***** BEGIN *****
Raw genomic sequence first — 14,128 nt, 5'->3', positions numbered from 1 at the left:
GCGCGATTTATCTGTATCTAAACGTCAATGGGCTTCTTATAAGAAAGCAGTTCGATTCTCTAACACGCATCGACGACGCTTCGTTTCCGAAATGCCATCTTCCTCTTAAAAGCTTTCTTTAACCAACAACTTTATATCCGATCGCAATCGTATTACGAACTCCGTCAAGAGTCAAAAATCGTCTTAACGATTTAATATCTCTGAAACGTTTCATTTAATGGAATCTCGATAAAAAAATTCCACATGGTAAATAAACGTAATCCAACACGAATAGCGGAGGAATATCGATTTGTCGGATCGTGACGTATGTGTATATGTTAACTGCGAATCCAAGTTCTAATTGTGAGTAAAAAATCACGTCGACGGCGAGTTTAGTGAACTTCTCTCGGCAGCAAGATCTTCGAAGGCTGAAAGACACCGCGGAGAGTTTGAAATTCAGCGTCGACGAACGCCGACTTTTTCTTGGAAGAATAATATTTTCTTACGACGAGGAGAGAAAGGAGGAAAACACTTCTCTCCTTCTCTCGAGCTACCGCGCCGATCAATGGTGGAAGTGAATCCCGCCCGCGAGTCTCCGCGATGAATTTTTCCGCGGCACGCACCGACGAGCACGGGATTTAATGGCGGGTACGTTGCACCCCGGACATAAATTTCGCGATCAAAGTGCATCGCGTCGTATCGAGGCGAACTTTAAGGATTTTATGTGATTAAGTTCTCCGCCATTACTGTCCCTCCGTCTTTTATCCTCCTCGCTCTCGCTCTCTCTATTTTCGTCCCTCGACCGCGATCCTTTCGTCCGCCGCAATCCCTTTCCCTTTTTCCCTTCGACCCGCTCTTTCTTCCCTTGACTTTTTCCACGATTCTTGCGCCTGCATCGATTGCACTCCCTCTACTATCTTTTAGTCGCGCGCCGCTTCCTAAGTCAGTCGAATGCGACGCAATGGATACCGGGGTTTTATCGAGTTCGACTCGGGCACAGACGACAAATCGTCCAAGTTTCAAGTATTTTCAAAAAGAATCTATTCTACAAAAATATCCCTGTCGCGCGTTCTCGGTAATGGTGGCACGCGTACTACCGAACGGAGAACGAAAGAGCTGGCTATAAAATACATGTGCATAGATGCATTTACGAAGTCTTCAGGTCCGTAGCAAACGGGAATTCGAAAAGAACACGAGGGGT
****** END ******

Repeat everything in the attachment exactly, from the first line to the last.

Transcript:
Raw genomic sequence first — 14,128 nt, 5'->3', positions numbered from 1 at the left:
GCGCGATTTATCTGTATCTAAACGTCAATGGGCTTCTTATAAGAAAGCAGTTCGATTCTCTAACACGCATCGACGACGCTTCGTTTCCGAAATGCCATCTTCCTCTTAAAAGCTTTCTTTAACCAACAACTTTATATCCGATCGCAATCGTATTACGAACTCCGTCAAGAGTCAAAAATCGTCTTAACGATTTAATATCTCTGAAACGTTTCATTTAATGGAATCTCGATAAAAAAATTCCACATGGTAAATAAACGTAATCCAACACGAATAGCGGAGGAATATCGATTTGTCGGATCGTGACGTATGTGTATATGTTAACTGCGAATCCAAGTTCTAATTGTGAGTAAAAAATCACGTCGACGGCGAGTTTAGTGAACTTCTCTCGGCAGCAAGATCTTCGAAGGCTGAAAGACACCGCGGAGAGTTTGAAATTCAGCGTCGACGAACGCCGACTTTTTCTTGGAAGAATAATATTTTCTTACGACGAGGAGAGAAAGGAGGAAAACACTTCTCTCCTTCTCTCGAGCTACCGCGCCGATCAATGGTGGAAGTGAATCCCGCCCGCGAGTCTCCGCGATGAATTTTTCCGCGGCACGCACCGACGAGCACGGGATTTAATGGCGGGTACGTTGCACCCCGGACATAAATTTCGCGATCAAAGTGCATCGCGTCGTATCGAGGCGAACTTTAAGGATTTTATGTGATTAAGTTCTCCGCCATTACTGTCCCTCCGTCTTTTATCCTCCTCGCTCTCGCTCTCTCTATTTTCGTCCCTCGACCGCGATCCTTTCGTCCGCCGCAATCCCTTTCCCTTTTTCCCTTCGACCCGCTCTTTCTTCCCTTGACTTTTTCCACGATTCTTGCGCCTGCATCGATTGCACTCCCTCTACTATCTTTTAGTCGCGCGCCGCTTCCTAAGTCAGTCGAATGCGACGCAATGGATACCGGGGTTTTATCGAGTTCGACTCGGGCACAGACGACAAATCGTCCAAGTTTCAAGTATTTTCAAAAAGAATCTATTCTACAAAAATATCCCTGTCGCGCGTTCTCGGTAATGGTGGCACGCGTACTACCGAACGGAGAACGAAAGAGCTGGCTATAAAATACATGTGCATAGATGCATTTACGAAGTCTTCAGGTCCGTAGCAAACGGGAATTCGAAAAGAACACGAGGGGT